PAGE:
Both could use a little spiffing up, but they are fine examples of the Victorian commercial architecture for which Carson Street is famous.
This building has had some adventures. Originally a typical Pittsburgh Romanesque commercial building, it had a radical renovation of the ground floor at some point in the Art Deco era (early enough that the entrances are still recessed from the sidewalk). Possibly at the same time, but probably later, the second and third floors were very inexpertly done over in an aggressively modernist style: the ornaments removed, the original tall windows replaced with much smaller windows, and the remaining space bricked up. Only the top remains more or less unaltered, though its ironwork date could use a bit of restoration, and the ironwork initials have left only their shadows.
A commercial building like a thousand others in the city, but nicely restored, with attractively varied brickwork and a subtle polychrome scheme to pick out the details of the trim. Because old Pa Pitt happened to be out for a walk in the neighborhood, we get to see it from all angles.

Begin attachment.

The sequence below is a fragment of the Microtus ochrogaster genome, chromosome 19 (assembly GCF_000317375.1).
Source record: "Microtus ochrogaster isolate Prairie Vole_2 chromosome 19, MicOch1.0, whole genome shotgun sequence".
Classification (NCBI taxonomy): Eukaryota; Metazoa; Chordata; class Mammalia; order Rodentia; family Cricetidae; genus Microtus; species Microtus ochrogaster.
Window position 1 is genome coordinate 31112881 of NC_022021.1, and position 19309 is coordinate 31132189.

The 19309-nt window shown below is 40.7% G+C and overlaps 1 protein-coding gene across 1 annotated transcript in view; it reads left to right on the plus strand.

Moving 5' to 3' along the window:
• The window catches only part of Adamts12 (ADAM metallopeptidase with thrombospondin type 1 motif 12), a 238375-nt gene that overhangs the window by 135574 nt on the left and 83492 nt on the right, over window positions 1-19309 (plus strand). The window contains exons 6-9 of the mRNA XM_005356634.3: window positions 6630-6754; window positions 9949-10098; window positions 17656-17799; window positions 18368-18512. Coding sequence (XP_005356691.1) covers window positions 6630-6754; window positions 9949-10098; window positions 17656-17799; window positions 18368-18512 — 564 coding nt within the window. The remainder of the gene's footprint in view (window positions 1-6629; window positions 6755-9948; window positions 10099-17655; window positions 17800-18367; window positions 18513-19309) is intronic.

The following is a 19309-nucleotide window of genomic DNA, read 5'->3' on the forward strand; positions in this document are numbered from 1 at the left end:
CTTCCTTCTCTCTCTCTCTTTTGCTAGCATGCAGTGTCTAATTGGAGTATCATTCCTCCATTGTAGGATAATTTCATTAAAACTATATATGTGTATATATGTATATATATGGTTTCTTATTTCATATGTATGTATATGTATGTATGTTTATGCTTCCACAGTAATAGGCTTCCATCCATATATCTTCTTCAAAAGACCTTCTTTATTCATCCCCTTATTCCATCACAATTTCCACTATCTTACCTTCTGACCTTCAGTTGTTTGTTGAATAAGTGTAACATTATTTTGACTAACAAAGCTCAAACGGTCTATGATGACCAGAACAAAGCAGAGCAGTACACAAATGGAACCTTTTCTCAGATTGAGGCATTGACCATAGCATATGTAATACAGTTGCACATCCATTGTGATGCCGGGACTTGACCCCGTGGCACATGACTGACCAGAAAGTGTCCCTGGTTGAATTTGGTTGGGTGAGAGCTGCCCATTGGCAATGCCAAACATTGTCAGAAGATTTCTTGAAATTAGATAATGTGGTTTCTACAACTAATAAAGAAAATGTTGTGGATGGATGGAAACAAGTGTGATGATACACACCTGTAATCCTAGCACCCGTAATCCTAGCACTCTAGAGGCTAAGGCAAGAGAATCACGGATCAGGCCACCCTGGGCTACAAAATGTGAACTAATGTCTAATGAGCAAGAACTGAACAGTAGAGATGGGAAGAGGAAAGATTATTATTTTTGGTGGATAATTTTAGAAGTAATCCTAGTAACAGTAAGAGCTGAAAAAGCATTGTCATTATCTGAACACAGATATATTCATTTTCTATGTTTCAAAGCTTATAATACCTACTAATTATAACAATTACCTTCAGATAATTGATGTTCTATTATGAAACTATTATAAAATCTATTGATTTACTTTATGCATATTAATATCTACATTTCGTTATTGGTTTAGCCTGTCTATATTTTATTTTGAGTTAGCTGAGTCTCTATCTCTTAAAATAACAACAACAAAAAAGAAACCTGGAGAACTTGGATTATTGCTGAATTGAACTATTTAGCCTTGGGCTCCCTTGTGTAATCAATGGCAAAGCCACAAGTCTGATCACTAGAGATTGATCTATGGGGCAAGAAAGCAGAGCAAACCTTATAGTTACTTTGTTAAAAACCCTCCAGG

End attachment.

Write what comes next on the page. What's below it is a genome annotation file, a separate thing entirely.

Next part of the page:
In most cities you can ask how many floors a building is and get a reasonable answer. In Pittsburgh, that’s a complicated question.
This was the home of a prosperous shopkeeper in East Birmingham, one who had two full floors of living quarters above the shop, with the addition of a couple of comfortable attic rooms. The ground floor has been altered somewhat, but only in the incidentals; on the whole, the building is in a splendid state of preservation.
Uptown Mount Lebanon has one of the best collections of Art Deco architecture in the area. These two buildings sit side by side on Washington Road at the corner of Alfred Street. With some confidence, old Pa Pitt identifies the Gothic fantasy on the right as an old movie theater, although he would be happy to be corrected.